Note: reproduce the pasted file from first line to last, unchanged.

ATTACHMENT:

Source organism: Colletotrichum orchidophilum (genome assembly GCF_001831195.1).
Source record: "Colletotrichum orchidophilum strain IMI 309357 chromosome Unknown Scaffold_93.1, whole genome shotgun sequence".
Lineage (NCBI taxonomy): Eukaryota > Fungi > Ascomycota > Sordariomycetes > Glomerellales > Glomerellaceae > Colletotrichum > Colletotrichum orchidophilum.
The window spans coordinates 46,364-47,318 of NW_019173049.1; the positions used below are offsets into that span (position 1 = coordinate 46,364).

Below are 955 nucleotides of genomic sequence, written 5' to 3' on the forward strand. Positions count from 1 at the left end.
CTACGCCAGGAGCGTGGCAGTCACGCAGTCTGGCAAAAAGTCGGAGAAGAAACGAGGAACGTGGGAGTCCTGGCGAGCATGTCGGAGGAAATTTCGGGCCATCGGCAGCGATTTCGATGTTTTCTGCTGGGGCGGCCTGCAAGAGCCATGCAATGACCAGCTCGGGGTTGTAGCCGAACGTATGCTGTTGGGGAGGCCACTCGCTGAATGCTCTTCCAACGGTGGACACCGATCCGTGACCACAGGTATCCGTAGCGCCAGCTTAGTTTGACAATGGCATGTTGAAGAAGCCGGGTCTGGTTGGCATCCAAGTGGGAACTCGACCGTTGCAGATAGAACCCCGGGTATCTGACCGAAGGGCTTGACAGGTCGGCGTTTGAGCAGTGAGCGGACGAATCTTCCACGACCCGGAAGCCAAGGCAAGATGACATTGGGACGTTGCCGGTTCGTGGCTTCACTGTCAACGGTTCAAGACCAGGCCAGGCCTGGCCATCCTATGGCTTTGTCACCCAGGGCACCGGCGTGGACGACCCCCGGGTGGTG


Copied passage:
Source organism: Colletotrichum orchidophilum (genome assembly GCF_001831195.1).
Source record: "Colletotrichum orchidophilum strain IMI 309357 chromosome Unknown Scaffold_93.1, whole genome shotgun sequence".
Lineage (NCBI taxonomy): Eukaryota > Fungi > Ascomycota > Sordariomycetes > Glomerellales > Glomerellaceae > Colletotrichum > Colletotrichum orchidophilum.
The window spans coordinates 46,364-47,318 of NW_019173049.1; the positions used below are offsets into that span (position 1 = coordinate 46,364).

Below are 955 nucleotides of genomic sequence, written 5' to 3' on the forward strand. Positions count from 1 at the left end.
CTACGCCAGGAGCGTGGCAGTCACGCAGTCTGGCAAAAAGTCGGAGAAGAAACGAGGAACGTGGGAGTCCTGGCGAGCATGTCGGAGGAAATTTCGGGCCATCGGCAGCGATTTCGATGTTTTCTGCTGGGGCGGCCTGCAAGAGCCATGCAATGACCAGCTCGGGGTTGTAGCCGAACGTATGCTGTTGGGGAGGCCACTCGCTGAATGCTCTTCCAACGGTGGACACCGATCCGTGACCACAGGTATCCGTAGCGCCAGCTTAGTTTGACAATGGCATGTTGAAGAAGCCGGGTCTGGTTGGCATCCAAGTGGGAACTCGACCGTTGCAGATAGAACCCCGGGTATCTGACCGAAGGGCTTGACAGGTCGGCGTTTGAGCAGTGAGCGGACGAATCTTCCACGACCCGGAAGCCAAGGCAAGATGACATTGGGACGTTGCCGGTTCGTGGCTTCACTGTCAACGGTTCAAGACCAGGCCAGGCCTGGCCATCCTATGGCTTTGTCACCCAGGGCACCGGCGTGGACGACCCCCGGGTGGTG